The longitudinal impact of COVID-19 pandemic on neurosurgical practice

Khalid Bajunaid, Abdullah Alatar, Ashwag Alqurashi, Mohammad Alkutbi, Anas H. Alzahrani, Abdulrahman J. Sabbagh, Abdullah Alobaid, Abdulwahed Barnawi, Ahmed A. Alferayan, Ahmed M. Alkhani, Ali Bin Salamah, Bassem Y. Sheikh, Fahad E. Alotaibi, Faisal Alabbas, Faisal Farrash, Hosam M. Al-Jehani, Husam Alhabib, Ibrahim Alnaami, Ikhlass Altweijri, Isam KhojaMahmoud Taha, Moajeb Alzahrani, Mohammed S. Bafaquh, Mohammed Binmahfoodh, Mubarak A. Algahtany, Sabah Al-Rashed, Syed M. Raza, Sherif Elwatidy, Soha A. Alomar, Wisam Al-Issawi, Yahya H. Khormi, Ahmad Ammar, Amro Al-Habib, Saleh S. Baeesa, Abdulrazag Ajlan

Research output: Contribution to journalArticlepeer-review

18 Scopus citations


Objective: This observational cross-sectional multicenter study aimed to evaluate the longitudinal impact of the coronavirus disease 2019 (COVID-19) pandemic on neurosurgical practice. Methods: We included 29 participating neurosurgeons in centers from all geographical regions in the Kingdom of Saudi Arabia. The study period, which was between March 5, 2020 and May 20, 2020, was divided into three equal periods to determine the longitudinal effect of COVID-19 measures on neurosurgical practice over time. Results: During the 11-week study period, 474 neurosurgical interventions were performed. The median number of neurosurgical procedures per day was 5.5 (interquartile range [IQR]: 3.5–8). The number of cases declined from 72 in the first week and plateaued at the 30′s range in subsequent weeks. The most and least number of performed procedures were oncology (129 [27.2 %]) and functional procedures (6 [1.3 %]), respectively. Emergency (Priority 1) cases were more frequent than non-urgent (Priority 4) cases (178 [37.6 %] vs. 74 [15.6 %], respectively). In our series, there were three positive COVID-19 cases. There was a significant among-period difference in the length of hospital stay, which dropped from a median stay of 7 days (IQR: 4–18) to 6 (IQR: 3–13) to 5 days (IQR: 2–8). There was no significant among-period difference with respect to institution type, complications, or mortality. Conclusion: Our study demonstrated that the COVID-19 pandemic decreased the number of procedures performed in neurosurgery practice. The load of emergency neurosurgery procedures did not change throughout the three periods, which reflects the need to designate ample resources to cover emergencies. Notably, with strict screening for COVID -19 infections, neurosurgical procedures could be safely performed during the early pandemic phase. We recommend to restart performing neurosurgical procedures once the pandemic gets stabilized to avoid possible post pandemic health-care system intolerable overload.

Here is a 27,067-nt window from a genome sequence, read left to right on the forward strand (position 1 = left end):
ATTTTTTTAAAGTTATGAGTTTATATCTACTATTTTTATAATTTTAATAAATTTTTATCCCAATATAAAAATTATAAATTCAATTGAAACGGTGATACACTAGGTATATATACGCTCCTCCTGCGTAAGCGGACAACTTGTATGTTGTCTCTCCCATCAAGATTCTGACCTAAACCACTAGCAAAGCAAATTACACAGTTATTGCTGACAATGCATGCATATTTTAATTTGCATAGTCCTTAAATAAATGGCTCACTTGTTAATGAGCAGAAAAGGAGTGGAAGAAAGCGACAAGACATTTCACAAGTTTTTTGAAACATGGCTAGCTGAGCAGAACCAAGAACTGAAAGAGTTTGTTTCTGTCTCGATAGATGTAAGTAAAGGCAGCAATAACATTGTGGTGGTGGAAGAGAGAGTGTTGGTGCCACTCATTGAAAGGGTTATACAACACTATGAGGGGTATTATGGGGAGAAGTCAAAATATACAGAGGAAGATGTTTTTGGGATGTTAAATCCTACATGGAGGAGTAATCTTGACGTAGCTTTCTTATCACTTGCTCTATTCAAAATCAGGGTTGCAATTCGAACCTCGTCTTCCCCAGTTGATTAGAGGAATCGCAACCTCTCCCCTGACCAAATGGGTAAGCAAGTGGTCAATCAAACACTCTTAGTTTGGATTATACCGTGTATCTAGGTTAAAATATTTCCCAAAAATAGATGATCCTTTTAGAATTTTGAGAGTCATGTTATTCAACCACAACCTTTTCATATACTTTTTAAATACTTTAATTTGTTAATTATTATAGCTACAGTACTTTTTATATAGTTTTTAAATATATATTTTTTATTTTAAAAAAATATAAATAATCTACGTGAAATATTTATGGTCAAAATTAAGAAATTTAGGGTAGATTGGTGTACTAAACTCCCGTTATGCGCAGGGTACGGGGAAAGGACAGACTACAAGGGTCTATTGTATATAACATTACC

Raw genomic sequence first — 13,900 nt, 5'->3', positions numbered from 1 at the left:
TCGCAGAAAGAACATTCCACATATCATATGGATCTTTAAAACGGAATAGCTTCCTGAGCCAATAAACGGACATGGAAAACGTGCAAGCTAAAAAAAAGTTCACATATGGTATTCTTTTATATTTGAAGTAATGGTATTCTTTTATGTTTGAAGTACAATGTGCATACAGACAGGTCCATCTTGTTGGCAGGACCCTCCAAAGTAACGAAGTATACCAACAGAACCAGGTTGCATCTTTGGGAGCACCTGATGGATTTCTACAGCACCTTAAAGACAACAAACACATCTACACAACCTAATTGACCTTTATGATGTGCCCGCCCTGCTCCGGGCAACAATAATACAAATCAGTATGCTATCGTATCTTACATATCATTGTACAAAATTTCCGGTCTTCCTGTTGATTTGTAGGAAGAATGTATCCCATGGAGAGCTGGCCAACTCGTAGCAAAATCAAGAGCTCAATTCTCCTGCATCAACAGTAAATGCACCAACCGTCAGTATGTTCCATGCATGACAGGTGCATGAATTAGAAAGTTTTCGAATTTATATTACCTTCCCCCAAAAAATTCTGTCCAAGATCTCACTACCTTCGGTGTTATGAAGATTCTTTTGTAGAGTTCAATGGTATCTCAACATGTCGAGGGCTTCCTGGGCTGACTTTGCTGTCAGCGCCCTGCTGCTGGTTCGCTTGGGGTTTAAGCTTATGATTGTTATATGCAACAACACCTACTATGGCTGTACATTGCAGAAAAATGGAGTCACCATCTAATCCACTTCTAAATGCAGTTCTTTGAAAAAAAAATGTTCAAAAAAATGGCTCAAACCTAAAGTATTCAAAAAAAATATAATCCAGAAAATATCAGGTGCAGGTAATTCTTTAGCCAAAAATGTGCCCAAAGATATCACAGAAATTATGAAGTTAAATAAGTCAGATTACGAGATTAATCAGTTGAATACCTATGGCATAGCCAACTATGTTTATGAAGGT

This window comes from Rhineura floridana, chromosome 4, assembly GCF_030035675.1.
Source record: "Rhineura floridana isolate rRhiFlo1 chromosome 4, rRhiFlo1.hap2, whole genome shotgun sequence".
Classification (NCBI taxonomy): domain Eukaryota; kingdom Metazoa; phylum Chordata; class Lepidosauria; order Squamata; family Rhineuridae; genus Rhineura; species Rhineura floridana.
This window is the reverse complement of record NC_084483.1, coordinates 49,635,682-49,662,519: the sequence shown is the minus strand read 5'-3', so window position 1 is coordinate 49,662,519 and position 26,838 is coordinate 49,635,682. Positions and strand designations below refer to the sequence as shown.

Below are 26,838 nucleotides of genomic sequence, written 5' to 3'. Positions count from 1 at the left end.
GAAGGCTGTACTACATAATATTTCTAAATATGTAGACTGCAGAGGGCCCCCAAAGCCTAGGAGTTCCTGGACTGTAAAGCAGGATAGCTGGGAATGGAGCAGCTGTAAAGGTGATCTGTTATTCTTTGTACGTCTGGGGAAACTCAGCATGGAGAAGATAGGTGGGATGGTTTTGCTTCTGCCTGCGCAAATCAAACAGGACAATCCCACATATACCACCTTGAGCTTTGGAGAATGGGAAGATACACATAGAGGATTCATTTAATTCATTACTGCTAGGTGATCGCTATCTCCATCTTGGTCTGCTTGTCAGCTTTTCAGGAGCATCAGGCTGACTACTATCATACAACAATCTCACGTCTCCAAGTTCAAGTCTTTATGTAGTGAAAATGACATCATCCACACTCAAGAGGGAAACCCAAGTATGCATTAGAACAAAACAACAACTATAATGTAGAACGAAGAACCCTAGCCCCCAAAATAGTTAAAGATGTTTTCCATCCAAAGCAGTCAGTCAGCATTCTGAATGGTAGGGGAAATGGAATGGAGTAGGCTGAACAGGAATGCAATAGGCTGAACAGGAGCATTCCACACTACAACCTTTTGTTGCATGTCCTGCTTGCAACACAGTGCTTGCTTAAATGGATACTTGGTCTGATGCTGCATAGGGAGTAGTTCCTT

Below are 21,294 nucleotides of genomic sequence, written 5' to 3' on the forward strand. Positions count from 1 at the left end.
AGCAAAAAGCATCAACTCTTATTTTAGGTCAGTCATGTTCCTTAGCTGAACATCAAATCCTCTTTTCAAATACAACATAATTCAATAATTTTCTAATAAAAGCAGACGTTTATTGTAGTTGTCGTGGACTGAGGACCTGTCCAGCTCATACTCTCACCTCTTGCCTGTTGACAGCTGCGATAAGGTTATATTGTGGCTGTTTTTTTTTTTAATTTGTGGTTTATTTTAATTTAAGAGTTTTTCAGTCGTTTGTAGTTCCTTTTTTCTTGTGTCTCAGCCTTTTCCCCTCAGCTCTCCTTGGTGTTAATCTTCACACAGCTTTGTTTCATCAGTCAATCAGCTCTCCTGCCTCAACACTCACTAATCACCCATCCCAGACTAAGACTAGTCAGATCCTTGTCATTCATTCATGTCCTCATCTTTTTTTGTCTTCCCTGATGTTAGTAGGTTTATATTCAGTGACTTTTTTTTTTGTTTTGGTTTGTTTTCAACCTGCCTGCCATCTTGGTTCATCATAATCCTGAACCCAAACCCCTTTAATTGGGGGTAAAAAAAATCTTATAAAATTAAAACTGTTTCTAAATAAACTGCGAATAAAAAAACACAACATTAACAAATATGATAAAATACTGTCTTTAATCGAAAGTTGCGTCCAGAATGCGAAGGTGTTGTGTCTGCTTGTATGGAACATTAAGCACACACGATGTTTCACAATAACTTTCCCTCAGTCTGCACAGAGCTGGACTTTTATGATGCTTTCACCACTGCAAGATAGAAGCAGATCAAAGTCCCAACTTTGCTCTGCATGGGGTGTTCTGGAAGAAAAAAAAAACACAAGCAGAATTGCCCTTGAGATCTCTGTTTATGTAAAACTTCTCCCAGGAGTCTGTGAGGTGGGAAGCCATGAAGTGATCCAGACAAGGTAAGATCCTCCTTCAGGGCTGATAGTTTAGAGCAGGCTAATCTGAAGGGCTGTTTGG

Original languageEnglish (US)
Article number106237
JournalClinical Neurology and Neurosurgery
StatePublished - Nov 2020


  • COVID-19
  • Impact
  • Neurosurgery
  • Neurosurgical practice
  • Pandemic

ASJC Scopus subject areas

  • Surgery
  • Clinical Neurology


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